Ba Na Na

by May Chong 


is yellow outside white inside slippery
all over. no can speak
of normality in the east expanse, fortune,
tide and/or guests. has roots but the wrong
kind. proofreads every group powerpoint
in college. is traitor. is fenced
away. is a heart chopped up
for curry. cannot differentiate forty-four
stone lions. cannot explain
why you use -ed and not -ing when
it’s something blended in the blood. is already
splitting. smiles and says nothing. grows
deaf to the music but hears the beat. is veins
bleeding water. can’t help the colour
of their insides. makes the world sweeter
with trying. eats potatoes, mute
and blind. hopes their children won’t
be like them. hopes their children will
overgrow their roots. goes brown and spotty
like the rest of us. kena chop
down. is anyway
anyhow growing growing growing.

May Chong: I had a very Anglophone upbringing, with the stereotypical Enid-Blyton-and-Roald-Dahl library growing up. My grandfather studied Latin, my mother taught English, and English has always been my first language. I think in it. I dream in it. It’s more of a mother tongue than my mother’s own Penang Hokkien or my father’s Hakka and Cantonese. None of us spoke very much Mandarin, though a burning desire to read books on Ultraman spurred me to learn Japanese. Much of the little Chinese I’m able to read is filtered through a kanji lens first, which led to one memorable episode: getting a letter from the previous coalition government urging me to vote for them, and being able to read just one phrase: non-confrontational society. In college I ended up in a very Chinese language-centric environment, and one of the unfortunate effects of that was I clamped on to “English speaker” as an identity, rather than just a skill or background detail. I was definitely that nerd proofreading all the presentations for group projects. The years have loosened me up on that, though I’m still a self-identifying banana who makes the occasional small attempt at picking up dialect/Mandarin. I speak more Manglish to the folks around me nowadays. Partly because it’s fun to codeswitch, partly because it’s colourful and bubbles wonderfully off the tongue, and partly because it’s one of the things that makes me feel well and truly connected to my country.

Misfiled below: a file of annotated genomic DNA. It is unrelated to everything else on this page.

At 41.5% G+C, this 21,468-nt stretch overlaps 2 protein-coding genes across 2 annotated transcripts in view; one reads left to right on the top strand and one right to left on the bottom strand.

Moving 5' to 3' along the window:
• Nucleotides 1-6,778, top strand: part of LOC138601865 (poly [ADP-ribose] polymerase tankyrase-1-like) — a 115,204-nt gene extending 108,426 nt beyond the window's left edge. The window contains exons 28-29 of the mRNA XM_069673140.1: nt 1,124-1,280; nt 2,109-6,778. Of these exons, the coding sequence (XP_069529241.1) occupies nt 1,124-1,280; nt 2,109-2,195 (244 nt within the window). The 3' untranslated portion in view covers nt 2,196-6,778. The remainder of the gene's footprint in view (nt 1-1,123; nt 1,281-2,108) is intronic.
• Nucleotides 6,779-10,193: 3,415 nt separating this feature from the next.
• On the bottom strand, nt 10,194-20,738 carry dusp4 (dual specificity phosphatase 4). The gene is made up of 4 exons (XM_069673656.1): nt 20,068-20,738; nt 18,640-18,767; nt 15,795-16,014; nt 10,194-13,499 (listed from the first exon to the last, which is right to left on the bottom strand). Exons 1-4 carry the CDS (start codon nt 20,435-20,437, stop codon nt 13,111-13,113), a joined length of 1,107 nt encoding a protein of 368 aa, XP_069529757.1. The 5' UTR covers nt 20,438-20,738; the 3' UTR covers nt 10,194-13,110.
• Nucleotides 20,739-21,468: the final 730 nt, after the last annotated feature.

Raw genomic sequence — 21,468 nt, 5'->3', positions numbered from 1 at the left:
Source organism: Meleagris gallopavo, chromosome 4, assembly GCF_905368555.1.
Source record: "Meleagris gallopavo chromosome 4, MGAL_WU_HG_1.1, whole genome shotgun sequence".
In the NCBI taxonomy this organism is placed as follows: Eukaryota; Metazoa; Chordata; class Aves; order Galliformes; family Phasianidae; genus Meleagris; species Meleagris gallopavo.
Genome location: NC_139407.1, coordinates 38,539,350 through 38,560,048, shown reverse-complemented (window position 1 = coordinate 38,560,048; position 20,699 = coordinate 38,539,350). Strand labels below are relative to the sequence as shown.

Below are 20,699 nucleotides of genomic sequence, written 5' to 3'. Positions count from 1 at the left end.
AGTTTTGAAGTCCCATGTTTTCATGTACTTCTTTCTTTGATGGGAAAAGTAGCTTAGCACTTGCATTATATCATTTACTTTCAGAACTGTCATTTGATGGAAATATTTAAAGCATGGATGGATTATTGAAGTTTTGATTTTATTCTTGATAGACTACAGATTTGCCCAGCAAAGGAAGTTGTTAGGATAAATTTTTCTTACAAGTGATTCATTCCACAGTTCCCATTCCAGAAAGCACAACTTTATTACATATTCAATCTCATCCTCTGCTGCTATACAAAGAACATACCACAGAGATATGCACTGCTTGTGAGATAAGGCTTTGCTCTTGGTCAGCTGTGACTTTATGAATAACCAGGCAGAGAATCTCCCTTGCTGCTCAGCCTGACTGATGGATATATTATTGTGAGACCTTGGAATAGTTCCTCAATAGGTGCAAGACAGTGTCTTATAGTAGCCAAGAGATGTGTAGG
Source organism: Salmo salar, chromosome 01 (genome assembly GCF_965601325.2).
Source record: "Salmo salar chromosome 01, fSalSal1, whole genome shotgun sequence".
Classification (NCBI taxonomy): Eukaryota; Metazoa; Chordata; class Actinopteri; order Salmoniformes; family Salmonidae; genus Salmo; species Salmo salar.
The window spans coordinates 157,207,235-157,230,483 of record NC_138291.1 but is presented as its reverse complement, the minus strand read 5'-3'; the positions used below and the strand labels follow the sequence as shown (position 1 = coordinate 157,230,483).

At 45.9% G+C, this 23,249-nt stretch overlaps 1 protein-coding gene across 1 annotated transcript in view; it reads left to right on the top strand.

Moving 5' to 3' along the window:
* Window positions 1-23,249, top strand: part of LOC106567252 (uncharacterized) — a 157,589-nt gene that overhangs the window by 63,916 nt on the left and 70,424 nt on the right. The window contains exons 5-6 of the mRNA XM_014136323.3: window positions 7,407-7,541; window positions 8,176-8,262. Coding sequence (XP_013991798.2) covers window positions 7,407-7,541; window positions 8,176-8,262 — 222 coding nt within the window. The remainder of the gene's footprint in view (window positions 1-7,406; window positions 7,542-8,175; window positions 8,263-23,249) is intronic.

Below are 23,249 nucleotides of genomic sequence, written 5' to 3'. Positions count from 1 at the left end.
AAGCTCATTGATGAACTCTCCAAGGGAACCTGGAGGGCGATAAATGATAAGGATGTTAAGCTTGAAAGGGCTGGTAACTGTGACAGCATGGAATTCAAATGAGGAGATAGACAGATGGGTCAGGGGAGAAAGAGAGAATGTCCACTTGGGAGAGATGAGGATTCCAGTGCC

May Chong is a Malaysian poet and speculative writer. After publishing her debut in PJ CONFIDENTIAL (2016, Fixi Novo), her work has appeared in several venues, including Rambutan Literary, Strange Horizons, LONTAR #10 (2018, Epigram Books), My Lot is A Sky (2018, Math Paper Press), Little Basket (2017 and 2018, Fixi Novo), and RECLAIM: An Anthology of Women’s Poetry (2019). May was also a 2019 Rhysling award nominee, and finalist at the first Malaysia National Poetry Slam in 2018. She enjoys birdwatching, great stories, and the worst possible puns, all of which she enjoys tweeting about at @maysays.

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